Essay #67, The Executive Department, is the first of eleven essays in which Alexander Hamilton defends the office of the Presidency as described in the proposed Constitution.
He wastes no time getting right to the point: “There is hardly any part of the system which could have been attended with greater difficulty in the arrangement of it than this; and there is, perhaps, none which has been inveighed against with less candor or criticized with less judgment.”
You will recall that the revolutionary war was fought to get rid of a monarchy, and the Constitution was drafted giving the executive (President) broad powers – very worrisome from the point of view of the anti-federalists.
Hamilton gets nasty.
He questions not only the soundness of the anti-federalist arguments but also the goodness of their intentions. His strategy is to show, in exhaustive detail, that his opponents are purposely misinterpreting and distorting the meaning of the Constitution in order to convince the American people that it will lead to a despotic, tyrannical form of government.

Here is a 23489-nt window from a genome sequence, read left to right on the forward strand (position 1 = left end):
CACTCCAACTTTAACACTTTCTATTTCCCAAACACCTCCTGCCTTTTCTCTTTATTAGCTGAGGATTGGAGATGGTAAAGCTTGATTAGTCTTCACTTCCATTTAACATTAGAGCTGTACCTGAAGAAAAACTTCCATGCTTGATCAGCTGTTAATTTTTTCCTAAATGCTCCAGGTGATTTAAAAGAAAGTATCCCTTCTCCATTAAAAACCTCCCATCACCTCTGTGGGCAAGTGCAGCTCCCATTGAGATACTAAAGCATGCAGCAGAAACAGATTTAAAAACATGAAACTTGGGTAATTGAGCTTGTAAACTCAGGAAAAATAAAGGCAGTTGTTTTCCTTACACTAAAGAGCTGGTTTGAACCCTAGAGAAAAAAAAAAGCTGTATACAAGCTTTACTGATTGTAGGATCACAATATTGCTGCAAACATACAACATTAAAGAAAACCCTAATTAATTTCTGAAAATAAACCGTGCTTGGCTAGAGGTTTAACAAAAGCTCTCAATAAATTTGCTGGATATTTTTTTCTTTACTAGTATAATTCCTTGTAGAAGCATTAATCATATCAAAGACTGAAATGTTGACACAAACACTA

Credit for the summary and analysis of Essay #67 is given to Brittany Nelson and Christopher Higgins (second revision 09/15/2011). Weinbloom, Elizabeth ed. “The Federalist Papers Essay #67 Summary and Analysis”. GradeSaver, 30 December 2011 Web. 17 February 2019.